April 9, 2024
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Memuchan Is Haman: So What?

 Memuchan Is Haman

It is a well-known connection. Chazal (Megillah 12b) identify Memuchan, the adviser to Achashverosh who urges the king to kill Vashti for her refusal to appear before the king, as none other than Haman. Besides Memuchan and Haman rhyming, what prompts Chazal to make this assertion? What profound messages do Chazal communicate by this identification?


The Gemara

Megillah 12b teaches (slightly modified William Davidson translation of the Talmud):

The verse states: “And Memucan said” (Esther 1:16). A Sage taught in a baraita: Memucan is Haman. And why is Haman referred to as Memucan? Because he was prepared [mukhan] to bring calamity. Rav Kahana said: From here we see that the commoner jumps to the front and speaks first, for Memucan was mentioned last of the king’s seven advisers, and nevertheless he expressed his opinion first.


Prepared to Bring Calamity

Let us begin with the first association: Memuchan is prepared to bring calamity. Upon reflection, Memuchan’s overwrought reaction to Vashti’s disobedience is similar to Haman’s irrational response to Mordechai’s refusal to bow. In both cases, the characters impulsively fly into a rage. Unfortunately, their wild responses are wildly disproportionate, killing a queen and attempting genocide!

Both Memuchan and Haman are highly reactive individuals whose overreactions trigger trouble. They become entangled in the moment’s emotion and demand drastic activity, which in the long term boomerang and destroy. Both Haman and Memuchan are personalities “prepared to bring calamity.”

Each of us has the potential to act like Memuchan/Haman. We must, however, curb and control this aspect of our emotional makeup. The destruction wrought by Memuchan and Haman is a sober and potent reminder of the steep price we pay for failing to calibrate our reactions cautiously.


The Common Man Jumps to the Front

Esther 1:14 lists Achashverosh’s seven advisers, and Memuchan is listed last, indicating that he is the least prominent of the group. Yet, he is the first to speak out about Vashti. Naturally, this uncouth behavior is bound to anger his colleagues. Nonetheless, Memuchan is caught in the heat of the moment and does not consider what future ruin this may bring upon him.

The Gemara (Brachot 64a) teaches:

Rabbi Avin HaLevi said: If one forces the moment and attempts to take advantage of an undeserved opportunity, the moment forces him and he is pushed aside. If one yields to the moment and relinquishes an opportunity that presents itself, the moment yields to him.

Haman, just as Mechuchan, repeatedly is “dochek et hasha’ah,” forces the moment, meaning that he acts impulsively without thinking through the long-term consequences.

Haman’s wife and wise men advise him to wait until morning before asking Achashverosh to kill Mordechai (Esther 5:14) hastily. However, Haman fails to restrain himself and approaches the palace that night (6:1-5), casting suspicion that he is plotting to kill Achashverosh.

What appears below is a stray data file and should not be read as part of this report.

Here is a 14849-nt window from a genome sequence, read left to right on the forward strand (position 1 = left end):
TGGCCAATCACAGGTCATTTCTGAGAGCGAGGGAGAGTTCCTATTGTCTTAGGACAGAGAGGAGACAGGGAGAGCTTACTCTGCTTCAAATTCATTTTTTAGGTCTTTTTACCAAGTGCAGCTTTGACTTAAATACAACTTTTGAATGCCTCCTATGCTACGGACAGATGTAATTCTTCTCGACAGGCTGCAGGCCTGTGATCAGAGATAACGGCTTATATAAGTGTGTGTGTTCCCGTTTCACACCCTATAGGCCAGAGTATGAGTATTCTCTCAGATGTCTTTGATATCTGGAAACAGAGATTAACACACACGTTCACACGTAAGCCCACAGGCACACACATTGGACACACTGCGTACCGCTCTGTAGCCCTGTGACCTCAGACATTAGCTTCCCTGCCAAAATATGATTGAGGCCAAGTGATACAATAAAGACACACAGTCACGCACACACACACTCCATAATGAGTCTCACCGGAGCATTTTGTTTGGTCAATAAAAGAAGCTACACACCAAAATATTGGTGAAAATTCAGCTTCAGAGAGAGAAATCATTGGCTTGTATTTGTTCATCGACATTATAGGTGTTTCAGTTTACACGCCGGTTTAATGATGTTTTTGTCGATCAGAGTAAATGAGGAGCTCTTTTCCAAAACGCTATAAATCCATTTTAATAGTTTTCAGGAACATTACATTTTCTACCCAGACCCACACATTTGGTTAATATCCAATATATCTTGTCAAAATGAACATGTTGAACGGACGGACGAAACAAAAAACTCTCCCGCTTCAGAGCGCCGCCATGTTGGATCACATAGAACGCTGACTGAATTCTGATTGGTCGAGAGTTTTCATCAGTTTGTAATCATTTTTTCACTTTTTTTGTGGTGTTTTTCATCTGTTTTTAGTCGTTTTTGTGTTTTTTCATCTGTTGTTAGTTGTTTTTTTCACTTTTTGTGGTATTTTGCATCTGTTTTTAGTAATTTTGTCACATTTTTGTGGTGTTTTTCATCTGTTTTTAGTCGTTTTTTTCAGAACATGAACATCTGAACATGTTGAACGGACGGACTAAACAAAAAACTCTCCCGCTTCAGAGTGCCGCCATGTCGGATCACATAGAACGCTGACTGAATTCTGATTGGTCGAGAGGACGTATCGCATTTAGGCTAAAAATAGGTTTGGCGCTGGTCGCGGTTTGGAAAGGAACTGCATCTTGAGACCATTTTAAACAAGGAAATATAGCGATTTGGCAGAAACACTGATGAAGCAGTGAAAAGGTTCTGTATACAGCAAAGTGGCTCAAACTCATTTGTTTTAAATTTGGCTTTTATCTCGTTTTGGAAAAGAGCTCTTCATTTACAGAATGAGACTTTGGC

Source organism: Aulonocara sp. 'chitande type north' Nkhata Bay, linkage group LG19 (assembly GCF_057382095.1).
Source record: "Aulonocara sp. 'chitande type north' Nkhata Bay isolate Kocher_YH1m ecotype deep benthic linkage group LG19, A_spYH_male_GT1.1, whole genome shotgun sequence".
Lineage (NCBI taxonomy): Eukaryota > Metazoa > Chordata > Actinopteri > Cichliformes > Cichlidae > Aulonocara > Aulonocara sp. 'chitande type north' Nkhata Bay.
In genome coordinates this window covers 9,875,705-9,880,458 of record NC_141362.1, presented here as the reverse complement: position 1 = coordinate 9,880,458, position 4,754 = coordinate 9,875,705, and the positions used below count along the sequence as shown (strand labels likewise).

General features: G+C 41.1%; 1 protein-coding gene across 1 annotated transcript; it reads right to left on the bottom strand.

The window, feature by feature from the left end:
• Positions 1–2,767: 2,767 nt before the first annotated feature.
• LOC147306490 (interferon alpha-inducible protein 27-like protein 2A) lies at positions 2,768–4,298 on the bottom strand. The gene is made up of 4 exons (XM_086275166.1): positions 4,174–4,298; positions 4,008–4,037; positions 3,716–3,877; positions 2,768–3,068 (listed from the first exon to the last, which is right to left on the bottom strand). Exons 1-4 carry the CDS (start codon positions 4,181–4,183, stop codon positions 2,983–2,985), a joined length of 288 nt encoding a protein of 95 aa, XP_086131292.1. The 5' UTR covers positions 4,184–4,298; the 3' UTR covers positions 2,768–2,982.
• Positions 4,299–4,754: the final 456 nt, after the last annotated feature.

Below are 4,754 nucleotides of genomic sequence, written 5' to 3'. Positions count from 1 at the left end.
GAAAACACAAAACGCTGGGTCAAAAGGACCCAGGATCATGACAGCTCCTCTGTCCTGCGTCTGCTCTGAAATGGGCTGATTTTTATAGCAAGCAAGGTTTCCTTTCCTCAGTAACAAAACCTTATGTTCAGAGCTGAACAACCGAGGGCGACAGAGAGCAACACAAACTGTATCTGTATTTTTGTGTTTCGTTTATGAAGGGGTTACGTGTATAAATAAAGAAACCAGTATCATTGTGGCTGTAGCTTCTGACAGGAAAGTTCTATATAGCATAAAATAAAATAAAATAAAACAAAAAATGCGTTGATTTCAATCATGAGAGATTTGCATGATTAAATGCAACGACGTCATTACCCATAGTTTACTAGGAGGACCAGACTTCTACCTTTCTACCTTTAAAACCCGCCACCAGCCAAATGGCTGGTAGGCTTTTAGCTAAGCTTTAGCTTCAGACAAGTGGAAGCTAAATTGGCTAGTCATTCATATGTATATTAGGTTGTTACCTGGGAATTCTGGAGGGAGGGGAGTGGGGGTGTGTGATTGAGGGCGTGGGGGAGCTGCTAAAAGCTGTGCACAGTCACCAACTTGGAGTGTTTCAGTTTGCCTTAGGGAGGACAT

Another example of Haman’s impulsivity is planning to destroy the Jewish people very soon after assuming the role of mishneh lamelech, second to the king. Wisdom dictates first settling into a new position before undertaking drastic action. Haman, God forbid, might have been much more successful had he waited a few more years before implementing his plan. Haman’s authority would have been far more respected both within the royal palace and throughout the empire had he waited a few years before he tried to eliminate us.

Yet another example of Haman’s hasty reactions appears in the seventh chapter of Megillat Esther. When Achashverosh becomes enraged upon Esther’s revelation that Haman wishes to annihilate her people, he steps outside to ease his anger. Haman, in turn, should have patiently waited until Achashverosh’s fury eased. Instead, Haman sabotages himself by impetuously falling on Esther’s bed to beg for his life. When Achashverosh reenters the palace after composing himself to discover Haman on Esther’s bed, his anger is reignited and amplified.

At this point, Charvona, one Achashverosh’s advisers, whom Haman/Memuchan enraged by speaking out of turn in Perek 1, seals Haman’s fate by showing Achashverosh the gallows upon which Haman wants to kill the man who saved the king’s life. Haman’s reckless reactions all come home to roost, and Achashverosh orders him to hang on those very gallows. How brilliant and insightful is Chazal’s identification of Memuchan with Haman!


Amalek’s Impulsive Attack

Amalek, from whom Haman stems (Megillah 13a), also typifies dochek et hasha’ah (rash) behavior. They are the only Canaanite nation that attacks us while we are yet in the Sinai desert. Amalek pays a steep price for their irresponsible behavior as Yehoshua weakened them in battle far from Amalek’s home base. Chazal (cited by Rashi to Devarim 25:18) describe Amalek as a wild and thoughtless nation recklessly jumping into a scalding bath. Haman sadly repeats Amalek’s impetuosity, only to succumb to defeat like his forbearers.


Conclusion: Eliminating Our Inner Amalek/Haman

The ba’alei mussar (rabbinic leaders who emphasize character refinement) teach that we must eliminate the physical Amalek and the untamed Amalek within ourselves. Shabbat Zachor is an opportunity to refine our character by extinguishing the reckless Memuchan/Haman/Amalek side of our personalities and entering Purim with a more sober disposition like Mordechai and Esther.

Rabbi Haim Jachter is the spiritual leader of Congregation Shaarei Orah, the Sephardic Congregation of Teaneck. He also serves as a rebbe at Torah Academy of Bergen County and a dayan on the Beth Din of Elizabeth.

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